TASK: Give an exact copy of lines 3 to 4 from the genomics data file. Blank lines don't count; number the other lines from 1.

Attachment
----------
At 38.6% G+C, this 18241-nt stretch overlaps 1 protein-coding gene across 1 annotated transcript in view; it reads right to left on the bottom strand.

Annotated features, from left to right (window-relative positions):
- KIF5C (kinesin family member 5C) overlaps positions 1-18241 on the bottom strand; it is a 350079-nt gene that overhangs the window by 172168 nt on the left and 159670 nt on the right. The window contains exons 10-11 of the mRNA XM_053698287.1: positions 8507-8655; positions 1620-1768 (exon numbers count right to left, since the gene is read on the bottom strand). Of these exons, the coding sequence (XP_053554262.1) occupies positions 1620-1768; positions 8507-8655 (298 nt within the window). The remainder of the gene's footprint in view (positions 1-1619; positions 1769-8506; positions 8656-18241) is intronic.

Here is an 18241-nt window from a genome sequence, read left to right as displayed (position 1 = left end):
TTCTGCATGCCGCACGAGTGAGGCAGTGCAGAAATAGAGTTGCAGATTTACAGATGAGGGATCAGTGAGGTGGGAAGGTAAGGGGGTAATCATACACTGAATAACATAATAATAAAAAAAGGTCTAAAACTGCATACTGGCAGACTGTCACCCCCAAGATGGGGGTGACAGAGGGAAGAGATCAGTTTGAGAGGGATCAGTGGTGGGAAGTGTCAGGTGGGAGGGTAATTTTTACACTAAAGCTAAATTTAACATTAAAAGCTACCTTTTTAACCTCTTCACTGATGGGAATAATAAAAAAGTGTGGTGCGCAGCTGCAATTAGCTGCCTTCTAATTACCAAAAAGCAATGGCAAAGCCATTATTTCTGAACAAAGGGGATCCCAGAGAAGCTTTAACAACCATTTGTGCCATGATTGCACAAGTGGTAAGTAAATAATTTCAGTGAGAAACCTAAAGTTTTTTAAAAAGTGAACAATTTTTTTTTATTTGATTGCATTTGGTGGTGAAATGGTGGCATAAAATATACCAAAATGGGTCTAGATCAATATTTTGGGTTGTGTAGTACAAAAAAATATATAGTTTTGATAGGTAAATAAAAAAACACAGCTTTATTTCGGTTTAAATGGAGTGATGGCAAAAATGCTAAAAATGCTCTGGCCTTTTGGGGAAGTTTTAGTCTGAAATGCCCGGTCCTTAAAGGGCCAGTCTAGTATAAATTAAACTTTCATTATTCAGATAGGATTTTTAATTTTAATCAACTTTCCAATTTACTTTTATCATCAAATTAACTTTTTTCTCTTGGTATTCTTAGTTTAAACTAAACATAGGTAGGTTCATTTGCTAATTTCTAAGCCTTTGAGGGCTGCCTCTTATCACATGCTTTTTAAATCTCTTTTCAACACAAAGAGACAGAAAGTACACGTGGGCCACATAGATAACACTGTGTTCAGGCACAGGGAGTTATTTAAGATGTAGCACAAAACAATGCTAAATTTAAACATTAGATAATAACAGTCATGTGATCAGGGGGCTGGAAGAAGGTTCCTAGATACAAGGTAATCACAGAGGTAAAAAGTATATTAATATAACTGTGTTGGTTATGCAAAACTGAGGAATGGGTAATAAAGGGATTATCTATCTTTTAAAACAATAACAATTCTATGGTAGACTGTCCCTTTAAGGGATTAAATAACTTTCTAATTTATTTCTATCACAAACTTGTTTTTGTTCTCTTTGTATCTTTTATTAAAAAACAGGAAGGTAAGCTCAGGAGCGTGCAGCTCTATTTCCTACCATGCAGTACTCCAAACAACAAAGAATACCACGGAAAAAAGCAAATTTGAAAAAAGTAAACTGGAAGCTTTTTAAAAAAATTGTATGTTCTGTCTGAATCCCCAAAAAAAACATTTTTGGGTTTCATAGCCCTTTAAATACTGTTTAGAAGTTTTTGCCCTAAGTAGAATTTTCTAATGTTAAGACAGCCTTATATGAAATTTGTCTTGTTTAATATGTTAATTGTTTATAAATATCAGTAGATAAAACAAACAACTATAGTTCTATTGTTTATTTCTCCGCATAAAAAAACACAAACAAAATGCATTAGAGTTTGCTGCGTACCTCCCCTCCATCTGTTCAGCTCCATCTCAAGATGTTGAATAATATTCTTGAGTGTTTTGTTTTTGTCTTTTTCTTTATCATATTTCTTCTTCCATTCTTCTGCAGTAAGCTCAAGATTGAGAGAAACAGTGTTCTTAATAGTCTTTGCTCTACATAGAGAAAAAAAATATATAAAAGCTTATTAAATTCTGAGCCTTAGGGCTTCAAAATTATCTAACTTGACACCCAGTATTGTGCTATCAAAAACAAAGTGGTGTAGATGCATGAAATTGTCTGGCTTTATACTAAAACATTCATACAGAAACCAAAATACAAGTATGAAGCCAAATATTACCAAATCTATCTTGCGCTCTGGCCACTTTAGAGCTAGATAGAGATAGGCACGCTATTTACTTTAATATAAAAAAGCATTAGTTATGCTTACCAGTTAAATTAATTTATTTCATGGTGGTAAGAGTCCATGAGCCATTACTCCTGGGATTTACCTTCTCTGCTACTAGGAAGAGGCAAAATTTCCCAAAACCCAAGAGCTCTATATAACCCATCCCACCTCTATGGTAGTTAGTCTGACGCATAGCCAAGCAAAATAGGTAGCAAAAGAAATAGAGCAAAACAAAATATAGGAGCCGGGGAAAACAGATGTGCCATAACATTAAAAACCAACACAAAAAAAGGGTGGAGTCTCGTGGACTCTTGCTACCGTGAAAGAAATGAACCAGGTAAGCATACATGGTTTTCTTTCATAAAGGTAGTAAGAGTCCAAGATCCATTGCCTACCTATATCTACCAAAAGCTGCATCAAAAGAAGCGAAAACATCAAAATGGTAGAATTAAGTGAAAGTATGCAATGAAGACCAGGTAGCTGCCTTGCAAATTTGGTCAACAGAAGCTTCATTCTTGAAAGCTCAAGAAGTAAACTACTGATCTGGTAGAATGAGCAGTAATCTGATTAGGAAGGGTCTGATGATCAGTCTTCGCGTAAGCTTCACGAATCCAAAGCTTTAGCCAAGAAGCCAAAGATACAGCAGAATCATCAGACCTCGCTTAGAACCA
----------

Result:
- KIF5C (kinesin family member 5C) overlaps positions 1-18241 on the bottom strand; it is a 350079-nt gene that overhangs the window by 172168 nt on the left and 159670 nt on the right. The window contains exons 10-11 of the mRNA XM_053698287.1: positions 8507-8655; positions 1620-1768 (exon numbers count right to left, since the gene is read on the bottom strand). Of these exons, the coding sequence (XP_053554262.1) occupies positions 1620-1768; positions 8507-8655 (298 nt within the window). The remainder of the gene's footprint in view (positions 1-1619; positions 1769-8506; positions 8656-18241) is intronic.

Here is an 18241-nt window from a genome sequence, read left to right as displayed (position 1 = left end):